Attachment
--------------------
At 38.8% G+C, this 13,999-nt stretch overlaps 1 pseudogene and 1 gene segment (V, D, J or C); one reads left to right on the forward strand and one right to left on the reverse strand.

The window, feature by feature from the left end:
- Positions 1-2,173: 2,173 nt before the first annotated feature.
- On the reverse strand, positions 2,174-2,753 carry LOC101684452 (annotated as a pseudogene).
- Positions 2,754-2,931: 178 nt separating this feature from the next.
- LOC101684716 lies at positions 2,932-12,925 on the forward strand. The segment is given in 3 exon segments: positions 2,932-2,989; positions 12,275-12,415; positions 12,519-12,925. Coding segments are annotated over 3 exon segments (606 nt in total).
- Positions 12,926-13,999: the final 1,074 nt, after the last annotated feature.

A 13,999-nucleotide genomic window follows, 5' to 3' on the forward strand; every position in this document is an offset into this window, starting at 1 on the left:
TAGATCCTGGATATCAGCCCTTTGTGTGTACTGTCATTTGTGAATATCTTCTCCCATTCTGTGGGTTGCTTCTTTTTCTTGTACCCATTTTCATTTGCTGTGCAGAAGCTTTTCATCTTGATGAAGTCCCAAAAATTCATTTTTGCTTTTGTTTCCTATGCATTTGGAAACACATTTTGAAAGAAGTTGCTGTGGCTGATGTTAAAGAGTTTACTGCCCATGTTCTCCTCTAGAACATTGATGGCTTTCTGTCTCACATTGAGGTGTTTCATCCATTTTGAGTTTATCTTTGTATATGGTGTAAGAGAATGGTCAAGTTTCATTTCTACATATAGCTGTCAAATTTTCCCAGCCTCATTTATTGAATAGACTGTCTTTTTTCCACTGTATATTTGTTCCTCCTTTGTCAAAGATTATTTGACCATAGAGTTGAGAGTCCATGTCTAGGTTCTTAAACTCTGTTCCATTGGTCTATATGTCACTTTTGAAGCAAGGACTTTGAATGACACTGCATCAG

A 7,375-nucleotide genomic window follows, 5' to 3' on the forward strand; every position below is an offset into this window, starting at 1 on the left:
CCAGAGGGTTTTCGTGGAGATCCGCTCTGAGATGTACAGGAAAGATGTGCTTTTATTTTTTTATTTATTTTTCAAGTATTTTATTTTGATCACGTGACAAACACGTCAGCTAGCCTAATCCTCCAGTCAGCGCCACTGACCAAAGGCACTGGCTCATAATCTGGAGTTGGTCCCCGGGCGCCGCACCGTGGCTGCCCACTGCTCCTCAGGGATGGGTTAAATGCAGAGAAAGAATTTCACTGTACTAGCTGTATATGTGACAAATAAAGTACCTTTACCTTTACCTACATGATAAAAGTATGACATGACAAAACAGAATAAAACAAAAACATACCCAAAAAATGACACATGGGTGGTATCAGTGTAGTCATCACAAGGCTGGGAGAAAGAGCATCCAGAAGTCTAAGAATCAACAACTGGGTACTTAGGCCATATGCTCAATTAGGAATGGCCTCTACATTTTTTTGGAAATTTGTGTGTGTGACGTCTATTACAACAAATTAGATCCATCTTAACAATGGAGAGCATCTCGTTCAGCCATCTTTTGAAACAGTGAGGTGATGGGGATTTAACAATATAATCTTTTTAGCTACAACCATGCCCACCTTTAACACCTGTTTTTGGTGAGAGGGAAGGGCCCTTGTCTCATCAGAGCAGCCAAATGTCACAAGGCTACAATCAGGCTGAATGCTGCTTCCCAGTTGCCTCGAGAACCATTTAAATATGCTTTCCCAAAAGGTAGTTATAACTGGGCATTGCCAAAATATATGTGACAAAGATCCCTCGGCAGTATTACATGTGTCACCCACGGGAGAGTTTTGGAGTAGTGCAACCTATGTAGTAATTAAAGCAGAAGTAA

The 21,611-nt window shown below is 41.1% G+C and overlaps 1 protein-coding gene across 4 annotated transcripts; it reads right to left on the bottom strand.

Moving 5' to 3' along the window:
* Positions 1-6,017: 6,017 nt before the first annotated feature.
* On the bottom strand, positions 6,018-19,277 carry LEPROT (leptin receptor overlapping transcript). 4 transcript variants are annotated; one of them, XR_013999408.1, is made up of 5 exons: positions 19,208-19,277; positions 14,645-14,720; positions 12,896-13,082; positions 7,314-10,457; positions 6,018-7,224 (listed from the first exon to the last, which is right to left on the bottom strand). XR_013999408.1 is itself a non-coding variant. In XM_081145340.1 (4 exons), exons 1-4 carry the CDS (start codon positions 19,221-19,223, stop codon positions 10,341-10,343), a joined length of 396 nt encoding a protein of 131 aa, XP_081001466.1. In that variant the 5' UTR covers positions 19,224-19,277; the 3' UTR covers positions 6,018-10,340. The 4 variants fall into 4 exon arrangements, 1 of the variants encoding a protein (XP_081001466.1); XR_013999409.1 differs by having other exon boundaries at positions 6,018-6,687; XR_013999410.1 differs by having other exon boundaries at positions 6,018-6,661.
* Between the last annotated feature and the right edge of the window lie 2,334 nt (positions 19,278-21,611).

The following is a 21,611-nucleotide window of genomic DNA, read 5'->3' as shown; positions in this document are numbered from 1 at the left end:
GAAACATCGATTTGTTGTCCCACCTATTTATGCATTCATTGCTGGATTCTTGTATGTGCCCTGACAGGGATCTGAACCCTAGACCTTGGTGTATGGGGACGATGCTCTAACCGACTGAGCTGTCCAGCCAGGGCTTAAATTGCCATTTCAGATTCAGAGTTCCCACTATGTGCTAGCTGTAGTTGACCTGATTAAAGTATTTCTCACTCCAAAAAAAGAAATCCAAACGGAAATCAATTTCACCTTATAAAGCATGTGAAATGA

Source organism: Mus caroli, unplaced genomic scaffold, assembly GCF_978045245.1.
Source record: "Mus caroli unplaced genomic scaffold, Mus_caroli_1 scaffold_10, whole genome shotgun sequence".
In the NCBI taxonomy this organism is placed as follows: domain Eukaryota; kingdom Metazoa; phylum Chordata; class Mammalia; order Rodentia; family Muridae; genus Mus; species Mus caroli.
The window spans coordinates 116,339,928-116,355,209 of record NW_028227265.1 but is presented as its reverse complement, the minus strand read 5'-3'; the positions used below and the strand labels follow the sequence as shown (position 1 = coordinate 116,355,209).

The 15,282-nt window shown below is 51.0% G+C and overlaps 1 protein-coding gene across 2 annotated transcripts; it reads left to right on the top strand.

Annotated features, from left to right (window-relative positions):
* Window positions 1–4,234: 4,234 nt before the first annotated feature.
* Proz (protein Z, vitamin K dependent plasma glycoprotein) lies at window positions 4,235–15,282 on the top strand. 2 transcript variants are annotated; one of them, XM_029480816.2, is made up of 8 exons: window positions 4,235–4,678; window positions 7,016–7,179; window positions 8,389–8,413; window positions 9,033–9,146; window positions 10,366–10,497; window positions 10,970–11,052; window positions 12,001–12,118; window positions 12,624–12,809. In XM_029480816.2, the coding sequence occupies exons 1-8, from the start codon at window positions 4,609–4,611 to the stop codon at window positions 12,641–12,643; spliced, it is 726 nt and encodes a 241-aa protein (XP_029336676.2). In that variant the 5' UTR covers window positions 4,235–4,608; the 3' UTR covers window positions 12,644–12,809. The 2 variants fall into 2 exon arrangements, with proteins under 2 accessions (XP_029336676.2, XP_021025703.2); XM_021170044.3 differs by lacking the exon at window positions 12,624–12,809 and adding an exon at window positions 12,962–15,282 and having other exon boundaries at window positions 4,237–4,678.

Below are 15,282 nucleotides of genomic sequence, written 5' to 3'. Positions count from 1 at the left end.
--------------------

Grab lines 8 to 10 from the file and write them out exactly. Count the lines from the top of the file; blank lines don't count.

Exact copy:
A 13,999-nucleotide genomic window follows, 5' to 3' on the forward strand; every position in this document is an offset into this window, starting at 1 on the left:
TAGATCCTGGATATCAGCCCTTTGTGTGTACTGTCATTTGTGAATATCTTCTCCCATTCTGTGGGTTGCTTCTTTTTCTTGTACCCATTTTCATTTGCTGTGCAGAAGCTTTTCATCTTGATGAAGTCCCAAAAATTCATTTTTGCTTTTGTTTCCTATGCATTTGGAAACACATTTTGAAAGAAGTTGCTGTGGCTGATGTTAAAGAGTTTACTGCCCATGTTCTCCTCTAGAACATTGATGGCTTTCTGTCTCACATTGAGGTGTTTCATCCATTTTGAGTTTATCTTTGTATATGGTGTAAGAGAATGGTCAAGTTTCATTTCTACATATAGCTGTCAAATTTTCCCAGCCTCATTTATTGAATAGACTGTCTTTTTTCCACTGTATATTTGTTCCTCCTTTGTCAAAGATTATTTGACCATAGAGTTGAGAGTCCATGTCTAGGTTCTTAAACTCTGTTCCATTGGTCTATATGTCACTTTTGAAGCAAGGACTTTGAATGACACTGCATCAG

A 7,375-nucleotide genomic window follows, 5' to 3' on the forward strand; every position below is an offset into this window, starting at 1 on the left: